The rural reconstruction scheme has been mentioned. It has, in the main, been most successful. The Commonwealth Government has made money available to the States to assist farmers who are viable and who with financial assistance can get out of any troubles that they may be in. But when we analyse the rural reconstruction scheme we find that most of the States prior to receiving this grant from the Commonwealth Government did not have the machinery to implement the rural reconstruction scheme throughout their primary producer areas. I have no doubt that this is one of the reasons why in many instances there has been delay in getting this finance out to the farmers who have been affected. New South Wales was one of the States that had a rural reconstruction department set up. I believe that it has been able to get its money out more quickly than any of the other States. Many statements have been made to the effect that the States have run out of money. The Federal Government has made it quite clear in its rural reconstruction legislation that when any of the States have allocated the funds which were made available to them and have made application to the Federal Government, further consideration will be given to the allocation of additional funds. I have heard that New South Wales and some other States have allocated all their money and are short of funds. I do not know whether the Ministers in those States have made application to the Federal Government for more funds, but if they do I feel sure that they will receive every consideration and every assistance.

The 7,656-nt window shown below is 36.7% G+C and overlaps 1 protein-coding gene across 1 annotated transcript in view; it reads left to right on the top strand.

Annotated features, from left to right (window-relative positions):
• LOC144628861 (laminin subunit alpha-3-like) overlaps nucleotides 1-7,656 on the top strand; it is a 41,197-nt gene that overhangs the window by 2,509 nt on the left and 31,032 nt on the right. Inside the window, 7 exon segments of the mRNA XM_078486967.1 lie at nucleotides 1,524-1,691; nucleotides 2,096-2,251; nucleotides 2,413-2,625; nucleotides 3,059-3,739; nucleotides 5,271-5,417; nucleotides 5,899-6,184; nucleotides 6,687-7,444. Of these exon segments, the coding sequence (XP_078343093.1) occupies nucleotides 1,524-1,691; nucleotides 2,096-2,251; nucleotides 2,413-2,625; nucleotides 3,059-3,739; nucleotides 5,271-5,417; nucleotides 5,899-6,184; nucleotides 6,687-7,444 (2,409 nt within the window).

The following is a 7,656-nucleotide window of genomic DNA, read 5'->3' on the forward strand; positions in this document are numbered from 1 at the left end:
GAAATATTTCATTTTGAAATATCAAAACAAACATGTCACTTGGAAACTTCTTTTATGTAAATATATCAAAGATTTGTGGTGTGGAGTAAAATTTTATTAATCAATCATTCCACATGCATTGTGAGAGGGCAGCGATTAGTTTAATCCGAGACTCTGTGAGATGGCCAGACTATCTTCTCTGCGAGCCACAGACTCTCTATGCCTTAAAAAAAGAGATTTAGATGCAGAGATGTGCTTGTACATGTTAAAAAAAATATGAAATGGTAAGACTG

The honourable member for Kingston (Dr Gun) mentioned that there is a high level of unemployment in the metropolitan areas. From my observation of the various cities throughout Australia, and particularly Sydney, there is an adjustment of employment from one industry to another. There certainly are some unemployed. I feel quite sure that, when the necessity arrives for the Government to give assistance in this field, it will do so. But 1 have no hesitation whatsoever in saying that the greatest problems have been in the wool and wheat growing areas. That is why this Government has given those areas assistance along the lines of the measure that we are debating here today. One of the most important aspects of this legislation is that this money will be channelled out in the States through the various local governing authorities. This will ensure that the money is spent wisely, that it is spent on projects which are worthy ones and not of a temporary nature and that it will bring great benefit to those local governing areas as well as providing employment for the people who have been affected by the rural recession in that particular sector.

I know that local government throughout Australia will welcome these funds, which will alleviate a great problem that is on their hands. At the same time the money will enable them to carry out work which will be of everlasting benefit to the municipalities and the shire areas wherever those funds are expended on worthwhile projects. So I have very much pleasure indeed in supporting the measure brought down by the Government. For the reasons which I have very clearly set out, I am certainly disappointed with the amendment moved by the Opposition.